Click here to close now.

Welcome!

News Feed Item

Siemens makes nearly $660M Investment in Software Grants for Massachusetts Schools to Educate and Train Workers for Manufacturing Industry

Today, Siemens announced nearly $660 million of in-kind software grants for manufacturing programs at vocational high schools, technical community colleges and universities throughout Massachusetts. Students will now have access to the same Siemens’ product lifecycle management (PLM) software used throughout the global manufacturing industry to design, develop and manufacture some of the world’s most sophisticated products in a variety of industries, including automotive, aerospace, consumer products, medical devices, machinery, shipbuilding, apparel and high-tech electronics.

The series of in-kind grants was established as a result of an industry need for skilled workers identified through the Massachusetts Manufacturing Extension Partnership (MassMEP) and the Manufacturing Advancement Center Workforce Innovation Collaborative (MACWIC), an alliance of next-generation companies working to provide employer-led workforce training initiatives. Siemens Metals Technologies (MT) business, with its advanced manufacturing facility located in Worcester, is a founding member of MACWIC and serves on the steering committee. The academic partnerships are designed to support MACWIC’s Applied Manufacturing Technology Certification Pathway, an advanced manufacturing certification program.

“The manufacturing industry in America is on the rise and is being transformed by a software revolution that is enhancing productivity, increasing efficiency and speeding time to market. In Massachusetts it’s the top contributor of gross state product, employing more than 250,000 people,” said Chuck Grindstaff, president and CEO, Siemens PLM Software. “This revolution requires a highly trained workforce. Thanks to support of MassMEP, MACWIC and Siemens MT Worcester, Massachusetts schools will integrate world-class PLM technology into their curriculum, so that students are even better prepared for high quality manufacturing jobs.”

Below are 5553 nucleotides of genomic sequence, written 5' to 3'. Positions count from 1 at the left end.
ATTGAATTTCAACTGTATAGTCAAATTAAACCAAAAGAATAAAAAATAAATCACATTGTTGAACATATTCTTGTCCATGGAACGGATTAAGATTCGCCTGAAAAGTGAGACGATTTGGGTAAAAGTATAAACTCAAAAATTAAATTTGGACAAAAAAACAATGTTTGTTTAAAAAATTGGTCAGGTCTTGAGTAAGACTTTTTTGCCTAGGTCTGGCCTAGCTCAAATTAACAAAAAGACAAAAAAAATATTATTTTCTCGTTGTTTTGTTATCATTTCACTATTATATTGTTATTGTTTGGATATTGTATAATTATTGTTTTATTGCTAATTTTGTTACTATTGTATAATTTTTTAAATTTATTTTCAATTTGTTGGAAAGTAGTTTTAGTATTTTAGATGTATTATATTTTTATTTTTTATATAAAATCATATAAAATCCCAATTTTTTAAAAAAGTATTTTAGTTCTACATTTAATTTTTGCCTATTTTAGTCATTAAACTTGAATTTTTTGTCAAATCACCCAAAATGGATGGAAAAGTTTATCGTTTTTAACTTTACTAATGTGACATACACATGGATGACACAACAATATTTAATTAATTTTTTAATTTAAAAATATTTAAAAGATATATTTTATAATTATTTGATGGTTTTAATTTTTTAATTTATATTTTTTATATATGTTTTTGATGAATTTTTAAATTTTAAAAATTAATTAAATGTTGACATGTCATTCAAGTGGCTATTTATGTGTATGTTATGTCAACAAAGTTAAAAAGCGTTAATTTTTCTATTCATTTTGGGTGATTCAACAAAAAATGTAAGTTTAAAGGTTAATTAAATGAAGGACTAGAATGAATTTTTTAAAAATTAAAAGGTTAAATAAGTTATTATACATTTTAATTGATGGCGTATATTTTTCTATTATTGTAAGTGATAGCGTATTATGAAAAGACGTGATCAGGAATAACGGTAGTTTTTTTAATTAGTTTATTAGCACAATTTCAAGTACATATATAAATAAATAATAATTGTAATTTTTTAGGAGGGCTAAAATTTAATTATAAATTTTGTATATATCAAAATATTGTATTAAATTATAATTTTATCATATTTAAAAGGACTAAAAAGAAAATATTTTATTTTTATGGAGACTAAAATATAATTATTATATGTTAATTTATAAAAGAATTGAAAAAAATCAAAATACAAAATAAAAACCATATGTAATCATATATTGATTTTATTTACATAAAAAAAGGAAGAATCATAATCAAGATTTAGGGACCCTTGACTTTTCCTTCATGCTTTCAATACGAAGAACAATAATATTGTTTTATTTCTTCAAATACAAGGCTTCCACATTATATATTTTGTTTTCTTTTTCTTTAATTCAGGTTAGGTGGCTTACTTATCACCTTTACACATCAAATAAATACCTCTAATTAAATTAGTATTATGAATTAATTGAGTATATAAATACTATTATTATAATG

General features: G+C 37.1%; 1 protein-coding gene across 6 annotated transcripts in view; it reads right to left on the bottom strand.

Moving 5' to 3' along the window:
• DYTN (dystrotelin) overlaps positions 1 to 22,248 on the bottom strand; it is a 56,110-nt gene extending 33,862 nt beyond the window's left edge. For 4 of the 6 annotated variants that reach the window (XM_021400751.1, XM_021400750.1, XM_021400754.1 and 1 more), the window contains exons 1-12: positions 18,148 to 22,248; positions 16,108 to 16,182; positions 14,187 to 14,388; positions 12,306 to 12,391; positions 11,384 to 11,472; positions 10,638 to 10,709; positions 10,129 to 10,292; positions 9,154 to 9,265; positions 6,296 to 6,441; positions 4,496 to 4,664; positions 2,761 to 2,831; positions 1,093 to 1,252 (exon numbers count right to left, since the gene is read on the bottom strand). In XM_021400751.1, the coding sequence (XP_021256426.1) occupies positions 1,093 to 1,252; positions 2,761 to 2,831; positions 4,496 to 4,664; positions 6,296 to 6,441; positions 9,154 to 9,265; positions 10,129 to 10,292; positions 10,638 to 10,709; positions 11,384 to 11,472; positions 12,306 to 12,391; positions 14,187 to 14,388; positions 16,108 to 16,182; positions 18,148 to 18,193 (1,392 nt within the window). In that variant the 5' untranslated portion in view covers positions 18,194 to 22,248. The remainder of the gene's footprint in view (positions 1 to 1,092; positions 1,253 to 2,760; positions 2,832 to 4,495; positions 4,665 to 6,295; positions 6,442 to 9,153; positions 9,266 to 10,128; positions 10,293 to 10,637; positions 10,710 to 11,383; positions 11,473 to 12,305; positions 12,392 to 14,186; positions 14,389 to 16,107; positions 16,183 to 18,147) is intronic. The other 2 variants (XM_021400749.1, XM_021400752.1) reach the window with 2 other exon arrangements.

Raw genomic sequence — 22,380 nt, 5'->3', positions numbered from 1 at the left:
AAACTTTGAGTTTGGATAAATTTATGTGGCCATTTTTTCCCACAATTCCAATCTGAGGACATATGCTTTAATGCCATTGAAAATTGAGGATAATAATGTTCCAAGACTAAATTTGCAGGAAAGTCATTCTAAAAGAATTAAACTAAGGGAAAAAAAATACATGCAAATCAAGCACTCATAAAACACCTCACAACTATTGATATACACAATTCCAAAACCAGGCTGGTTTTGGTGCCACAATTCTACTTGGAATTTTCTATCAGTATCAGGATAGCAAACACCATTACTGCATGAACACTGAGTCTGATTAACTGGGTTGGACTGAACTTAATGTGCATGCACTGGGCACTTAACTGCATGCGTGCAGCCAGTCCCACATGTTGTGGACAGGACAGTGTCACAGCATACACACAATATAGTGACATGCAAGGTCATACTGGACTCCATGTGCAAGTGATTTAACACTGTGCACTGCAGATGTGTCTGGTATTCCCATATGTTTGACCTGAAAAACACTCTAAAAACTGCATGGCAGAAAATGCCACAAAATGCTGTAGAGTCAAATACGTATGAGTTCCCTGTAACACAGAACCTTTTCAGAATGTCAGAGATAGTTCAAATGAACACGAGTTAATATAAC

Thirteen academic partners throughout the state are receiving in-kind software grants to support curriculum and training programs including: Worcester Polytechnic Institute (WPI), Fitchburg State University, Quinsigamond Community College, Berkshire Community College, Mount Wachusett Community College, Northern Essex Community College, MassBay Community College, Blackstone Valley Regional Vocational Technical School, Assabet Valley Regional Technical High School, Tantasqua Regional Senior High School, Greater New Bedford Regional Vocational High School and Worcester Technical High School. MassMEP, part of the national NIST MEP system, will provide advanced training on Siemens PLM software to automate manufacturing processes with equipment on a plant floor.

“Formerly, competition in manufacturing was determined by capital investment and low labor costs. Today’s manufacturing competitiveness is being determined by a skilled and technology enabled workforce capable of creating value in both processes and products,” said Jack Healy, Director of Operations for MassMEP. “Educating people for this type of workforce has always been a race between education and technology. Siemens through this initiative is allowing our state’s education system to catch up in this race by providing students the opportunity to participate in the unlimited challenge that will be offered for the next generation of manufacturers.”

“In partnership with Mass MEP and the Massachusetts community colleges, Siemens software leverages the role of education in driving the state’s advanced manufacturing industry,” said Quinsigamond Community College President Gail E. Carberry. “Our goal is to create the most productive advanced manufacturing workforce in the nation.”